June Guest Artist: Karin Jurick
“Karin is an observer par excellence of people – at work, at play, at rest, and all points in between.”
Since starting this project at the beginning of the year, I’ve been thrilled at the caliber of artists who have agreed – enthusiastically – to participate. Today’s guest is yet another artist who I’m very proud to interview; Karin Jurick.
Although I love seeking out and discovering new artists to look at, Karin is one of the handful of painters that I keep coming back to again and again, and it’s been like that that for years. Her work is fresh, vital, and spontaneous, with a spot-on and imaginative color sense, and brushwork that is a marvel in and of itself. Above all, she has an absolute genius eye for observing detail and situation. I’m always interested and frequently surprised to see what she’s doing next.
From the beginning, I knew this would be a difficult feature to write – because of the sheer volume of her output. She’s been close enough to a daily painter for several years, and the number and range of pieces to choose from is staggering.
While I enjoy nearly all the themes and subjects she touches on (I especially appreciate some of her recent landscapes), it’s the human element that truly distinguishes her as a painter in my mind. Karin is an observer par excellence of people – at work, at play, at rest, and all points in between.
She always carries a camera with her to document these moments for future paintings, and it shows. There’s a simple intimacy in these scenes that only comes from direct and constant interaction with daily life.
Although they’re often paintings of people in action, they simultaneously have a near Zen-like absorption in the moment. I haven’t embarrassed myself on a golf course since I was a teenager, but her fine eye for detail brought me back to the instant – and visceral gut feeling – of making just this kind of shot.
Even more valuable to me, though, is her understated wit, and ability to wrap a touching moment in gentle amusement. There’s something poignant about these two people, together contemplating the expanse of the bay and all that lies beyond – and so obviously blocked off from it. The eavesdropping pigeon provides just the right touch to lighten it a little; but not too much. It’s a profound painting… with a punch line. It’s tough to go for a tone like this without seeming smarmy, but Karin does it over and over again. It’s the kind of art that only an honest and sympathetic person can make.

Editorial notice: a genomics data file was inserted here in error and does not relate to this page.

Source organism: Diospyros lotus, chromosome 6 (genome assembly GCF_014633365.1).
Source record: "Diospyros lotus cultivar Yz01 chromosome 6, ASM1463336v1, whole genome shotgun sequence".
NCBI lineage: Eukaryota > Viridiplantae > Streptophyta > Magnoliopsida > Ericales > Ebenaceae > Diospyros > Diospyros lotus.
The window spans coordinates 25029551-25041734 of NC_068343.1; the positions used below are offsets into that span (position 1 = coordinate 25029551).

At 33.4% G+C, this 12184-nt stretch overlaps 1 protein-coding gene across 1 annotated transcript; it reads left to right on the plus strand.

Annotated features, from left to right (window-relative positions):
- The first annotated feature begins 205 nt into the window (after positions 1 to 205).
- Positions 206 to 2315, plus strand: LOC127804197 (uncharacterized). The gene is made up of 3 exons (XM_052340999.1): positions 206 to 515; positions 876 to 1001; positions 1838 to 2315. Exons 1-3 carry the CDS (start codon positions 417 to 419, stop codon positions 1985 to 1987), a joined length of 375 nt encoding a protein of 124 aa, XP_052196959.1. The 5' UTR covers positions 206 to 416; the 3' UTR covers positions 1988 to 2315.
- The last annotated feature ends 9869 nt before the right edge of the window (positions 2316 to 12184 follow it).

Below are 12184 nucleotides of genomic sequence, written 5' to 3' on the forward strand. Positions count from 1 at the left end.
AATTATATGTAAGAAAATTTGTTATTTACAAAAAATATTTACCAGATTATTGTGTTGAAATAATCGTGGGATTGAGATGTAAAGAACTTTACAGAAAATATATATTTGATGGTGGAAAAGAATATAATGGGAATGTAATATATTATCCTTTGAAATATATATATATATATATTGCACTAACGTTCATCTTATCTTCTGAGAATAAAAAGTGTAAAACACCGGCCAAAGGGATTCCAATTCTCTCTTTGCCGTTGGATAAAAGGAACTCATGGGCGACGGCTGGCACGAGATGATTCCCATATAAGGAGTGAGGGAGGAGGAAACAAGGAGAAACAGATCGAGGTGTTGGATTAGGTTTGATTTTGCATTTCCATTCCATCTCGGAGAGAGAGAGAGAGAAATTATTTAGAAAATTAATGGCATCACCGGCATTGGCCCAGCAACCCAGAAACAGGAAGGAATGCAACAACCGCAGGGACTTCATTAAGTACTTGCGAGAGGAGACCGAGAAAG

In fact, frequently it recalls the spirit – though not the style – of Norman Rockwell, who was another extraordinarily keen and compassionate observer of people. (As an aside, I just have to slip in my opinion that Rockwell is grossly misunderstood and underestimated. He was never an illustrator. Instead his work falls squarely in the long and venerable tradition of genre painting, and as such he was one of it’s real masters).
Within her prolific output, however, there’s one group of paintings that really stands out for me, and that is the museum-goers series. I’m actually not a huge fan of museums (crowded and noisy – not the best environment for absorbing art), but Karin’s paintings capture the best and most interesting aspects of museum culture.
To people who like looking at art (and that is presumably everybody who’s reading this), the very idea of painting people looking at art is delicious, and these pieces work on so many levels. They’re usually not just simple depictions of people looking at pictures. There’s generally some kind of thoughtful commentary on the painting itself, and often enough the action is seen to spill out from the canvas to the surrounding museum space.
People come to museums (and art in general) with a wide range of motives and expectations, and they have a wide range of experiences as a result. She captures the spectrum of reactions and emotions people have when interacting with art, from an intense absorption, to nearly complete indifference – sometimes in the same scene.